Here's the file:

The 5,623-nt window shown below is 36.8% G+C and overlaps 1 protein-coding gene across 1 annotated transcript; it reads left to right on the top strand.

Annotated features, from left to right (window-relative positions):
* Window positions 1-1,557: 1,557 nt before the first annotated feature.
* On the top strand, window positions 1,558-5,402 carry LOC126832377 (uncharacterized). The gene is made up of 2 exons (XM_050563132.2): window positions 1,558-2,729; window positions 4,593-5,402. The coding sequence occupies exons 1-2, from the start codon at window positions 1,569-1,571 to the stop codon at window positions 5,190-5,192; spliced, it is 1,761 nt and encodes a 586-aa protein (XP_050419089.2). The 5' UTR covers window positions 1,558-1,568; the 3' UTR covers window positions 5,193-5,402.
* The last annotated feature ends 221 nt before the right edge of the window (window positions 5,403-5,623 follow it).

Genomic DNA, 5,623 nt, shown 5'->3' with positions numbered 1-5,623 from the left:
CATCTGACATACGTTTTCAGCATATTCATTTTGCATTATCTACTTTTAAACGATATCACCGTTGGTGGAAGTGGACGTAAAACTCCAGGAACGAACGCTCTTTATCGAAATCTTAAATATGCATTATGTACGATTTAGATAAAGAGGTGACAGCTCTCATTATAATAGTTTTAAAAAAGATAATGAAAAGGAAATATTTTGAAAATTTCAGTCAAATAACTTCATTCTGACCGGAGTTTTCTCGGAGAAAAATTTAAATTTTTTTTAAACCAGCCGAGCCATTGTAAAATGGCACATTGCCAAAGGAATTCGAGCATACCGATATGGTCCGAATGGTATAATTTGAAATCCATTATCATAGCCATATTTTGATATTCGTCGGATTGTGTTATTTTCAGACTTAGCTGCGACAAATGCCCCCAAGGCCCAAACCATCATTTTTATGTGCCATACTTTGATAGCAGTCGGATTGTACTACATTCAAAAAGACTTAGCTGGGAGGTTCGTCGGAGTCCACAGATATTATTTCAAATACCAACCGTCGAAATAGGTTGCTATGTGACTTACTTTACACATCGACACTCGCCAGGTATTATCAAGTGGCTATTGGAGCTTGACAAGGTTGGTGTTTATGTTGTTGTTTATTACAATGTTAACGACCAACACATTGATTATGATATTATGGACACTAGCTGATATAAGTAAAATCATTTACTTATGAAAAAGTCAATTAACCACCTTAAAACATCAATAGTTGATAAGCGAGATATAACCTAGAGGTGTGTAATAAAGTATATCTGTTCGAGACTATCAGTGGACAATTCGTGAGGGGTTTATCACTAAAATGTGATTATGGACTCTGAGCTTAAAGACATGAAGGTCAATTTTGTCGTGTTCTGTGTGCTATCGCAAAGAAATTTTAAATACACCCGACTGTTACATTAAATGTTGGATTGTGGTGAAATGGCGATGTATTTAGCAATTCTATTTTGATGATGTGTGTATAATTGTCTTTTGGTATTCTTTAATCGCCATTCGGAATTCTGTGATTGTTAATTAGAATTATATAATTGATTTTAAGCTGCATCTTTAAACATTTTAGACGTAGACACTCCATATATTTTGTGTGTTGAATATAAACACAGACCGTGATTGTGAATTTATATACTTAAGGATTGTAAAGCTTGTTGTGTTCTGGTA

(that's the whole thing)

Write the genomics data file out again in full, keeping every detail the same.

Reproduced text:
The 5,623-nt window shown below is 36.8% G+C and overlaps 1 protein-coding gene across 1 annotated transcript; it reads left to right on the top strand.

Annotated features, from left to right (window-relative positions):
* Window positions 1-1,557: 1,557 nt before the first annotated feature.
* On the top strand, window positions 1,558-5,402 carry LOC126832377 (uncharacterized). The gene is made up of 2 exons (XM_050563132.2): window positions 1,558-2,729; window positions 4,593-5,402. The coding sequence occupies exons 1-2, from the start codon at window positions 1,569-1,571 to the stop codon at window positions 5,190-5,192; spliced, it is 1,761 nt and encodes a 586-aa protein (XP_050419089.2). The 5' UTR covers window positions 1,558-1,568; the 3' UTR covers window positions 5,193-5,402.
* The last annotated feature ends 221 nt before the right edge of the window (window positions 5,403-5,623 follow it).

Genomic DNA, 5,623 nt, shown 5'->3' with positions numbered 1-5,623 from the left:
CATCTGACATACGTTTTCAGCATATTCATTTTGCATTATCTACTTTTAAACGATATCACCGTTGGTGGAAGTGGACGTAAAACTCCAGGAACGAACGCTCTTTATCGAAATCTTAAATATGCATTATGTACGATTTAGATAAAGAGGTGACAGCTCTCATTATAATAGTTTTAAAAAAGATAATGAAAAGGAAATATTTTGAAAATTTCAGTCAAATAACTTCATTCTGACCGGAGTTTTCTCGGAGAAAAATTTAAATTTTTTTTAAACCAGCCGAGCCATTGTAAAATGGCACATTGCCAAAGGAATTCGAGCATACCGATATGGTCCGAATGGTATAATTTGAAATCCATTATCATAGCCATATTTTGATATTCGTCGGATTGTGTTATTTTCAGACTTAGCTGCGACAAATGCCCCCAAGGCCCAAACCATCATTTTTATGTGCCATACTTTGATAGCAGTCGGATTGTACTACATTCAAAAAGACTTAGCTGGGAGGTTCGTCGGAGTCCACAGATATTATTTCAAATACCAACCGTCGAAATAGGTTGCTATGTGACTTACTTTACACATCGACACTCGCCAGGTATTATCAAGTGGCTATTGGAGCTTGACAAGGTTGGTGTTTATGTTGTTGTTTATTACAATGTTAACGACCAACACATTGATTATGATATTATGGACACTAGCTGATATAAGTAAAATCATTTACTTATGAAAAAGTCAATTAACCACCTTAAAACATCAATAGTTGATAAGCGAGATATAACCTAGAGGTGTGTAATAAAGTATATCTGTTCGAGACTATCAGTGGACAATTCGTGAGGGGTTTATCACTAAAATGTGATTATGGACTCTGAGCTTAAAGACATGAAGGTCAATTTTGTCGTGTTCTGTGTGCTATCGCAAAGAAATTTTAAATACACCCGACTGTTACATTAAATGTTGGATTGTGGTGAAATGGCGATGTATTTAGCAATTCTATTTTGATGATGTGTGTATAATTGTCTTTTGGTATTCTTTAATCGCCATTCGGAATTCTGTGATTGTTAATTAGAATTATATAATTGATTTTAAGCTGCATCTTTAAACATTTTAGACGTAGACACTCCATATATTTTGTGTGTTGAATATAAACACAGACCGTGATTGTGAATTTATATACTTAAGGATTGTAAAGCTTGTTGTGTTCTGGTA